Thirdly, INSCX have contracted a leading global measurement and characterisation company to establish industrial standards in characterisation methodology and practice alongside industry and established links with ISO Committee 229 for the purposes of developing more uniform materials specifications. Finally, INSCX within the UK already work with DEFRA to deliver into being a working reporting structure similar to that employed by the US CFTC in the context of engineered nanomaterials. The reporting structure will enable market participants to trade anonymously with full provision for legislative inquiry when ordered in law to reveal counterparties to any trade executed on the exchange.

The cumulative effect will be to present a situation where capital reallocation and national governments can be disposed to structure the economic usefulness of innovation. The market process has been used as the core foundation through which society has sought to achieve an orderly transition from old to new innovation all throughout economic history. INSCX exchange cannot alone solve the dilemma; it can provide a further basis to move toward a solution.

Q: What should be obvious?

A: The obvious relates to an appreciation of the current disposition of capital and what it needs to consider any investment commitment in the first instance. We have just come through the worst global financial crisis in a century since the Great Depression, interest rates are at all‐time‐lows meaning the world’s captive investment capital resting in value funds is struggling to even beat real inflation never mind secure appreciative growth. Nanoscience and nanotechnology can as we suggest offer a lifeline to global capital provided the industry develops certain essentials such as visibility, standards, indemnification and supply capacity for capital always needs to seek out return above real inflation.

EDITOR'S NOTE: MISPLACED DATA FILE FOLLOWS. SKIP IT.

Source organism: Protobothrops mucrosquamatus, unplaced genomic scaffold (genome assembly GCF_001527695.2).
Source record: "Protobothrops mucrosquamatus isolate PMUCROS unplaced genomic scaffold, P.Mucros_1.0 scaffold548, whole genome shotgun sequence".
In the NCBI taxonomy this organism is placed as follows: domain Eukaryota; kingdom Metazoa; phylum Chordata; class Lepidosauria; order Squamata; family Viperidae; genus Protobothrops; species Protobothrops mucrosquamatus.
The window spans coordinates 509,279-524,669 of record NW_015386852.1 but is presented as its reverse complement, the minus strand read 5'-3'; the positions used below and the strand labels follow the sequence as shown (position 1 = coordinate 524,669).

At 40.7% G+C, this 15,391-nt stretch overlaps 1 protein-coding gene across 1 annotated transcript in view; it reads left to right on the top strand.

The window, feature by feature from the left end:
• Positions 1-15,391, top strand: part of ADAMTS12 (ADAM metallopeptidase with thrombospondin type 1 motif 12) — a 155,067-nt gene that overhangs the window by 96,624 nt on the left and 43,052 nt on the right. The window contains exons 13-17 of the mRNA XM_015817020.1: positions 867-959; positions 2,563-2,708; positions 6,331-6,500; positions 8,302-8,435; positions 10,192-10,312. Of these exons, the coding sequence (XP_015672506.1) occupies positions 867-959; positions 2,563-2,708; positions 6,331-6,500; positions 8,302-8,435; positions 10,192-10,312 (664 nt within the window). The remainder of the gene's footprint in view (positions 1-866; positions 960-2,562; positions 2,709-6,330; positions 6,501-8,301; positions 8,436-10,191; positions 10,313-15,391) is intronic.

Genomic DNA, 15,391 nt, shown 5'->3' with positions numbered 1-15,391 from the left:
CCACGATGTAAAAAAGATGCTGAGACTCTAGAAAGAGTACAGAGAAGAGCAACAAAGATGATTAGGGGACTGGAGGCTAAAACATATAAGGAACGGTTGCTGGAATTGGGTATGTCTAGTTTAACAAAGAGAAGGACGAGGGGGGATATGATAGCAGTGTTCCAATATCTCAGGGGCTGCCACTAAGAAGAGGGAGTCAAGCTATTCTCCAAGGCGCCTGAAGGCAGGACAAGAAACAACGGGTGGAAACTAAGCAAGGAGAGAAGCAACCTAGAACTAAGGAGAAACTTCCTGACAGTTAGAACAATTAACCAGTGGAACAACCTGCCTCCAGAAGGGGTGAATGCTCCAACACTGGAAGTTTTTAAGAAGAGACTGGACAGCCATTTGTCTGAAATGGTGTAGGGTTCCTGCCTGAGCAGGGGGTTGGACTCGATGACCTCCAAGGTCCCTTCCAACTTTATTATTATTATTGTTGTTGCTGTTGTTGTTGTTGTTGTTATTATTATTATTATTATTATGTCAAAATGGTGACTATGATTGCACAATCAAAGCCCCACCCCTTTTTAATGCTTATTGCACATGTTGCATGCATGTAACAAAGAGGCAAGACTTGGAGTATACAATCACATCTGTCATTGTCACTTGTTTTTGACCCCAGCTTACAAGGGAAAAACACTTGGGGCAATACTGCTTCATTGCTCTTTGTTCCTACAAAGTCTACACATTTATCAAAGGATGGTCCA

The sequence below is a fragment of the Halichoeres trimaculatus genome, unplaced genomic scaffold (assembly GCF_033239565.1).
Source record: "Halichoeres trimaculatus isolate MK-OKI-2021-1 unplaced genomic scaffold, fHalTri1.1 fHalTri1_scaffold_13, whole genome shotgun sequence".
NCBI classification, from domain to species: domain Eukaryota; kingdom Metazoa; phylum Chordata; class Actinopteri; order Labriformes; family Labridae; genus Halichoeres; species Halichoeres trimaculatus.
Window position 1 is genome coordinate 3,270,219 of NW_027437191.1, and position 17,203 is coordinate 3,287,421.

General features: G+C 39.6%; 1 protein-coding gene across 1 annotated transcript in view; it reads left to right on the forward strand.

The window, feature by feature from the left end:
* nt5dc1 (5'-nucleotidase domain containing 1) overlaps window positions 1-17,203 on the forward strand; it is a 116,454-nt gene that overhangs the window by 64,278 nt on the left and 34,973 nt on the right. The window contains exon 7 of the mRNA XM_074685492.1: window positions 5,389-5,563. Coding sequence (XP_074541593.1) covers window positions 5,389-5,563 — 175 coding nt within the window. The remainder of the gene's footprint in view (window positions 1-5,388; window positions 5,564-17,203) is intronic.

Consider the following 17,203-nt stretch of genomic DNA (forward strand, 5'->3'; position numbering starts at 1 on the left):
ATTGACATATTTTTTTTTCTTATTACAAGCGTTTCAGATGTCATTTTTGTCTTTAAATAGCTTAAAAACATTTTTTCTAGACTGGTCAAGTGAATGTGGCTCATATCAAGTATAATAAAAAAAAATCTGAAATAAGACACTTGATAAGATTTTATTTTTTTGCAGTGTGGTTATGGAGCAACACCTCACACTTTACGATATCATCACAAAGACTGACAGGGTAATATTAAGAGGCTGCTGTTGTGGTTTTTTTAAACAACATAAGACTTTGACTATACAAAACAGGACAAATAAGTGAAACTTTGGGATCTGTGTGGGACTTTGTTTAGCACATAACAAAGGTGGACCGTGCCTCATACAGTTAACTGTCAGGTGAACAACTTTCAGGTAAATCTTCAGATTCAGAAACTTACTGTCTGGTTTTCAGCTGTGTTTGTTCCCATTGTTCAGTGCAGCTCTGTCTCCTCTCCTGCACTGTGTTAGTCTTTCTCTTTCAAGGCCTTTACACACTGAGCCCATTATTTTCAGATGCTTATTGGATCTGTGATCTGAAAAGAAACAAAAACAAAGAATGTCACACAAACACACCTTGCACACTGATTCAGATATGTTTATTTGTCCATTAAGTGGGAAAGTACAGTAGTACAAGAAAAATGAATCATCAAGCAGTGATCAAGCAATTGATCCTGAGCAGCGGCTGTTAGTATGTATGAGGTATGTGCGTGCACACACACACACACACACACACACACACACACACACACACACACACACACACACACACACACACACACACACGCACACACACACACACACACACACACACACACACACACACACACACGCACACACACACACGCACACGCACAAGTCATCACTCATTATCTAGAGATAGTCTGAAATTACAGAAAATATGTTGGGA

Properly managed and nurtured our industry can solve the technology dilemma for global investors. This in part explains the relationship INSCX has with Nano Borse and the reason why we are proactive in promoting networks of capital excellence for emerging nanobusiness.

Q: How is counterparty disclosure possible?

A: Trade reporting is a common feature of any financial or commodity exchange and central to the ability of the exchange to deliver a “true and fair” price in a given security or commodity. A trade is usually reported listing price, instrument, quantity and time of trade and this information is what is daily reported by the world’s commodity exchange to national government and their appointed regulatory bodies. This enables anonymous trade. INSCX is disposed to report in the same manner. Full counterparty disclosure is revealed only when ordered in law and is a regular feature of the relationship financial and commodity exchanges have with national governments. INSCX will simply follow this template as it has been proven to work.

Q: Why report trade activity?